HyperX Cloud Alpha Wireless

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HyperX, now a subsidiary of HP, makes some of the best gaming peripherals on the market, but I generally wouldn’t describe their products as “flashy.” Their newest gaming headset, the Cloud Alpha Wireless, follows suit save for one very exciting stat. According to the company, the PC/PlayStation headset revision will last up to a whopping 300 hours on a single charge. (For reference, I’m thrilled as a critic any time a headset lasts more than 20 hours.) That’s a huge leap, so we’re pumped to see it in action.

LG UltraGear 17G90Q gaming laptop

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LG is making a gaming laptop. The LG UltraGear 17G90Q is a 17-inch laptop with 11-gen Intel Tiger Lake H CPU and an Nvidia 3080 Max-Q GPU, customizable with up to 32GB of RAM and 1TB of storage. LG has been making strong laptops for some time, but this is the first one with a serious GPU. Who knows if it’ll be a great machine, but promising specs could lead to LG making waves in the gaming laptops space.

LG DualUp monitor

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Okay, so this isn’t technically gaming-related, strictly speaking, but it is weird as hell and I dig it. LG is making a very large, almost square 16:18 monitor called the DualUp. The 2560 x 2880p display is designed to replace a dual monitor setup: Instead of two separate displays, the DualUp can run in splitscreen, so it looks like you have two widescreen monitors stacked vertically. With relatively low brightness, it is definitely not a top gaming monitor, but in a world where games like Final Fantasy 14: Endwalker can force you to sit and wait for hours to queue in, a split screen monitor seems kind of appealing.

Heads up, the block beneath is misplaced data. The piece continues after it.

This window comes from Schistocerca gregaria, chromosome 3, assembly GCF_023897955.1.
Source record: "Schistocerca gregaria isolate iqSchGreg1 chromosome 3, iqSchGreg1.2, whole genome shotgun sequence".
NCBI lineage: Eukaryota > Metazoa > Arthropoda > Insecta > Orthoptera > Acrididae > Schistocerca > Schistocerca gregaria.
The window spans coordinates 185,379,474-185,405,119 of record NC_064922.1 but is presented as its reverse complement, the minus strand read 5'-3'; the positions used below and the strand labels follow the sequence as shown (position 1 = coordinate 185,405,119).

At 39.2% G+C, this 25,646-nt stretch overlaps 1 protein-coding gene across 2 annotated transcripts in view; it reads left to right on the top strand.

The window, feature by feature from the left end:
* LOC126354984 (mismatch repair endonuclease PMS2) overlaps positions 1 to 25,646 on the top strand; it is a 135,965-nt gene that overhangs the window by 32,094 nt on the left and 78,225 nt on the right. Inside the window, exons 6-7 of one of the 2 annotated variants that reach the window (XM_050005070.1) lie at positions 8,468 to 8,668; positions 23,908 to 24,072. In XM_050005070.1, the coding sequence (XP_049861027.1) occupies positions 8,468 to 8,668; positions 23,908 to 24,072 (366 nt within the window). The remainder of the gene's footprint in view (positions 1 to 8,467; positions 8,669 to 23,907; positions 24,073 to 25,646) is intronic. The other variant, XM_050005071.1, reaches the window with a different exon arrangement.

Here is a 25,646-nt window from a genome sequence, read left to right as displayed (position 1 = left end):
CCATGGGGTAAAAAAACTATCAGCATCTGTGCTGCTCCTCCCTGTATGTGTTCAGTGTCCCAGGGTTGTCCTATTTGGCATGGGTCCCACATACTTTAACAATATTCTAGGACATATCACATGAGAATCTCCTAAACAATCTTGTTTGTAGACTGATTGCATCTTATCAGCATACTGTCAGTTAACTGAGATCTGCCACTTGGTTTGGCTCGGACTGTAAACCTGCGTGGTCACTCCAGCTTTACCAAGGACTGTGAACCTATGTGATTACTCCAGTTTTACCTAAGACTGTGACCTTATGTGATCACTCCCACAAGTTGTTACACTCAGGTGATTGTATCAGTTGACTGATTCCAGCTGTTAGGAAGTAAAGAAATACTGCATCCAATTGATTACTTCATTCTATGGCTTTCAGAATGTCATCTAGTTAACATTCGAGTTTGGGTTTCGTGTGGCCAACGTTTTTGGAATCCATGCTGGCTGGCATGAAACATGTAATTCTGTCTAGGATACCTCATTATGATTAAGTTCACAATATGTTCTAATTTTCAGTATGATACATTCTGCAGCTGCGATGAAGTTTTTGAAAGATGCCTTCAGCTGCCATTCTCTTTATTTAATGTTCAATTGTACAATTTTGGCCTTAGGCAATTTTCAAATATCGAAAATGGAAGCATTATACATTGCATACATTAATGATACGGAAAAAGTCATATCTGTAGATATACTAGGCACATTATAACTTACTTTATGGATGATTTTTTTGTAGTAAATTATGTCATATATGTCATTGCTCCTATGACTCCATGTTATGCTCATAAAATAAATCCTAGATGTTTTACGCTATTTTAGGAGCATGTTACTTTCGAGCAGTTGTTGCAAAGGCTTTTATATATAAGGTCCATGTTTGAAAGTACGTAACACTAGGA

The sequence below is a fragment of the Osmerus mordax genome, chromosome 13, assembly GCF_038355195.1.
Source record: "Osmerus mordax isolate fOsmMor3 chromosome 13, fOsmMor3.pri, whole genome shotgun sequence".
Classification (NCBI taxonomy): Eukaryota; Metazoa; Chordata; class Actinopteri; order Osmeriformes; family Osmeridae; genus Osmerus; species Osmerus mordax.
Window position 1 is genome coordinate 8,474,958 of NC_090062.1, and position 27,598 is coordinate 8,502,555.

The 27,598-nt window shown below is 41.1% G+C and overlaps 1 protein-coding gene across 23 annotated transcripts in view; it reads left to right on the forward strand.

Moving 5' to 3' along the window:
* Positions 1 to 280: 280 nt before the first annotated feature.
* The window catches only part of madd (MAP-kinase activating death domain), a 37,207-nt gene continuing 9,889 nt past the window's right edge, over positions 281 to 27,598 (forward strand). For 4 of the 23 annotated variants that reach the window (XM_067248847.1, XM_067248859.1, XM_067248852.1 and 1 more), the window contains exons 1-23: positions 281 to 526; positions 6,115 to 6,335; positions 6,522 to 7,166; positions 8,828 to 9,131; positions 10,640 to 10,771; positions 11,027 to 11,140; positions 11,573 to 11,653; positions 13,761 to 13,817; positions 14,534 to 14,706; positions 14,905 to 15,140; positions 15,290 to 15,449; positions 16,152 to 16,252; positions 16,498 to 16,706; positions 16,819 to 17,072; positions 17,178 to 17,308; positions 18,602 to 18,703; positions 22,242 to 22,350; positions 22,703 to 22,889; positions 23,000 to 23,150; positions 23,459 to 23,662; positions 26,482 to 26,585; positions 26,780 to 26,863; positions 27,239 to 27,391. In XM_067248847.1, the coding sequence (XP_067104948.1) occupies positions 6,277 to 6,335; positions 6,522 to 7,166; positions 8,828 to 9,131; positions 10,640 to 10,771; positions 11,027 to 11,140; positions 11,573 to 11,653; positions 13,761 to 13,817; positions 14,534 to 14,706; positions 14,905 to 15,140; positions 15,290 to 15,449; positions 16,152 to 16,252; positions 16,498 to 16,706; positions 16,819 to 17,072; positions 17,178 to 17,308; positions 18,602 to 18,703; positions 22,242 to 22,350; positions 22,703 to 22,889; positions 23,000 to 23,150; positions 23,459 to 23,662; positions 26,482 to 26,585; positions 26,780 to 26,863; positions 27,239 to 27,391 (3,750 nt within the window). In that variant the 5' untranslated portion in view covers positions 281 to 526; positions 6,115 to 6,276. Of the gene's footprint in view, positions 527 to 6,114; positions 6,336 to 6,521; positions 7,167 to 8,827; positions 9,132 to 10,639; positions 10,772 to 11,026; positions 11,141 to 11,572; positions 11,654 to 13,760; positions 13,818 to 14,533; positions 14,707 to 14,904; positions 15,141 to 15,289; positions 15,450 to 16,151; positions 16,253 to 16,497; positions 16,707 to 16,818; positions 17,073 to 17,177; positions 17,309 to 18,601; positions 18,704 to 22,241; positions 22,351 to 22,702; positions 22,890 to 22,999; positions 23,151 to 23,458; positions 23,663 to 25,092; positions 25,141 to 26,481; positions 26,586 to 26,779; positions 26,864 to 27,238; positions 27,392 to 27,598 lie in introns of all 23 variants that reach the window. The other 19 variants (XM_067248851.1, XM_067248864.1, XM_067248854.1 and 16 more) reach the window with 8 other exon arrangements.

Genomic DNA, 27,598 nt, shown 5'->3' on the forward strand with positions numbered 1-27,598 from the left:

Samsung M8 smart monitor

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Samsung makes a lot of great TVs and gaming monitors, but the M8 stands out because it will feature the ability to play games over streaming services without a PC. Like previous M-series monitors, the M8 features an OS similar to Samsung TV that allows it to use streaming media apps. The M8 adds support for game streaming services, including the ability to connect wireless controllers directly to the monitor. (It also features a new SmartThings hub, allowing you to control smart home devices, independent of your PC). Of course, it also seems appealing by conventional monitor standards at a glance: Though Samsung hasn’t released the full specs yet, it is an ultra-thin 32-inch 4K display. That is enough for me to keep an eye out for more information later in the year.

Samsung Odyssey Neo G8 curved gaming monitor

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Samsung is also making waves with a more conventional gaming monitor. The Samsung Odyssey Neo G8, a smaller version of the company’s TV-sized 49-inch curved Odyssey Neo G9, claims an industry first. Like the G9 Neo, Odyssey G8 Neo is a mini-LED panel with an intense 1000R curve that runs at up to 240Hz. Unlike the G9, however, it supports 4K resolution; according to Samsung, that makes it the first 4K/240Hz monitor on the market. Samsung hasn’t released pricing or availability info yet, but it’s safe to assume that it won’t be cheap.

Samsung Gaming Hub

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Samsung is also generally expanding its commitment to gaming support in its televisions with a new smart TV “gaming hub” to let players navigate all the gaming options available through their screen. Like existing smart TV offerings for media streaming services, the gaming hub will allow you to pick and choose what to play from a single UI, rather than swapping between platforms. The service seems to be heavily focused on streaming options, with support for Nvidia GeForce Now, Google Stadia, and Utomik. That said, your consoles will also have a place on the hub, as well as gaming-focused video from YouTube Gaming. The Samsung Gaming Hub will launch on “select” (read: some) 2022 Samsung TVs.

Samsung also has some minor, but specifically gaming-friendly hardware upgrades coming to its 2022 TV lineup, including models with 144Hz variable refresh rate, AMD FreeSync support for gaming PCs, and high-end models where every HDMI port supports HDMI 2.1. (For more on Samsung and other new TVs, we have a separate CES 2022 TV rundown).